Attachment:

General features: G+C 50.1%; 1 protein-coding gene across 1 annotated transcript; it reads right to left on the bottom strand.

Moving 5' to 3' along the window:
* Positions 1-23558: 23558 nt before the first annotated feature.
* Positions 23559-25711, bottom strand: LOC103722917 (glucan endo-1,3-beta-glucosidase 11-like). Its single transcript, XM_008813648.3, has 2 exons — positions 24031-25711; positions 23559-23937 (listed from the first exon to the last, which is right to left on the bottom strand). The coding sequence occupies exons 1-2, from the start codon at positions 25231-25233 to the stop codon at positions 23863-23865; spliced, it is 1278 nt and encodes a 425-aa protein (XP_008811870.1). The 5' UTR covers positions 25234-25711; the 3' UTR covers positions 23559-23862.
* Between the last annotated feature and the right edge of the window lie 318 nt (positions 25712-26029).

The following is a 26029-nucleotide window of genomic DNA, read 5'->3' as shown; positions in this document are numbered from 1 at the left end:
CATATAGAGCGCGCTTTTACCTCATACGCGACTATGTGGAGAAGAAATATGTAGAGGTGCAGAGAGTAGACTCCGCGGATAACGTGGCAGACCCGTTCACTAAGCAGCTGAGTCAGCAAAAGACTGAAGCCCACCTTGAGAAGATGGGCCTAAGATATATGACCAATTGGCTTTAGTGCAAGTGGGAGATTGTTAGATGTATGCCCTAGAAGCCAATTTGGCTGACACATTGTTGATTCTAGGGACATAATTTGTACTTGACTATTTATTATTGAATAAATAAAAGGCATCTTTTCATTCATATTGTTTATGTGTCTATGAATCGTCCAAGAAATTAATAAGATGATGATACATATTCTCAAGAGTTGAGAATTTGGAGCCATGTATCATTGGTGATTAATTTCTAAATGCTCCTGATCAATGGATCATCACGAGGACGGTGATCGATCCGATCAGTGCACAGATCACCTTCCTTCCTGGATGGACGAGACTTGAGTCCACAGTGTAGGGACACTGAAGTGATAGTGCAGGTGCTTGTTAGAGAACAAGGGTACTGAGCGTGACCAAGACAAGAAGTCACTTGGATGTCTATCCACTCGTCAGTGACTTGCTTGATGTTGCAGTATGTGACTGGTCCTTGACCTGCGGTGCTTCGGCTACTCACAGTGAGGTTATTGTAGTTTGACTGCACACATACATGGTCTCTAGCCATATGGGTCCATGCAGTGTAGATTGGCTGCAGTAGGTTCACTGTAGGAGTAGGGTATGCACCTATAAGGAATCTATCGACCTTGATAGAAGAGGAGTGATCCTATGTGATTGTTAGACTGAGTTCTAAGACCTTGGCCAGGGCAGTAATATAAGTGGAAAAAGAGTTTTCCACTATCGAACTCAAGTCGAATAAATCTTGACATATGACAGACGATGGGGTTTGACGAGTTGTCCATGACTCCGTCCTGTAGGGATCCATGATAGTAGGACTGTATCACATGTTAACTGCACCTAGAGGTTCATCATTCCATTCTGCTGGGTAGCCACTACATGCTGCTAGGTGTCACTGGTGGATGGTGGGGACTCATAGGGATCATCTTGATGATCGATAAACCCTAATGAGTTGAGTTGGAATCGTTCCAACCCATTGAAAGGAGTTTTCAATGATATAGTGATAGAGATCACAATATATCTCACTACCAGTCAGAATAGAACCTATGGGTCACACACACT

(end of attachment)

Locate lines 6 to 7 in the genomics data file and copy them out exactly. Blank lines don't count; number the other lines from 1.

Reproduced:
The following is a 26029-nucleotide window of genomic DNA, read 5'->3' as shown; positions in this document are numbered from 1 at the left end:
CATATAGAGCGCGCTTTTACCTCATACGCGACTATGTGGAGAAGAAATATGTAGAGGTGCAGAGAGTAGACTCCGCGGATAACGTGGCAGACCCGTTCACTAAGCAGCTGAGTCAGCAAAAGACTGAAGCCCACCTTGAGAAGATGGGCCTAAGATATATGACCAATTGGCTTTAGTGCAAGTGGGAGATTGTTAGATGTATGCCCTAGAAGCCAATTTGGCTGACACATTGTTGATTCTAGGGACATAATTTGTACTTGACTATTTATTATTGAATAAATAAAAGGCATCTTTTCATTCATATTGTTTATGTGTCTATGAATCGTCCAAGAAATTAATAAGATGATGATACATATTCTCAAGAGTTGAGAATTTGGAGCCATGTATCATTGGTGATTAATTTCTAAATGCTCCTGATCAATGGATCATCACGAGGACGGTGATCGATCCGATCAGTGCACAGATCACCTTCCTTCCTGGATGGACGAGACTTGAGTCCACAGTGTAGGGACACTGAAGTGATAGTGCAGGTGCTTGTTAGAGAACAAGGGTACTGAGCGTGACCAAGACAAGAAGTCACTTGGATGTCTATCCACTCGTCAGTGACTTGCTTGATGTTGCAGTATGTGACTGGTCCTTGACCTGCGGTGCTTCGGCTACTCACAGTGAGGTTATTGTAGTTTGACTGCACACATACATGGTCTCTAGCCATATGGGTCCATGCAGTGTAGATTGGCTGCAGTAGGTTCACTGTAGGAGTAGGGTATGCACCTATAAGGAATCTATCGACCTTGATAGAAGAGGAGTGATCCTATGTGATTGTTAGACTGAGTTCTAAGACCTTGGCCAGGGCAGTAATATAAGTGGAAAAAGAGTTTTCCACTATCGAACTCAAGTCGAATAAATCTTGACATATGACAGACGATGGGGTTTGACGAGTTGTCCATGACTCCGTCCTGTAGGGATCCATGATAGTAGGACTGTATCACATGTTAACTGCACCTAGAGGTTCATCATTCCATTCTGCTGGGTAGCCACTACATGCTGCTAGGTGTCACTGGTGGATGGTGGGGACTCATAGGGATCATCTTGATGATCGATAAACCCTAATGAGTTGAGTTGGAATCGTTCCAACCCATTGAAAGGAGTTTTCAATGATATAGTGATAGAGATCACAATATATCTCACTACCAGTCAGAATAGAACCTATGGGTCACACACACT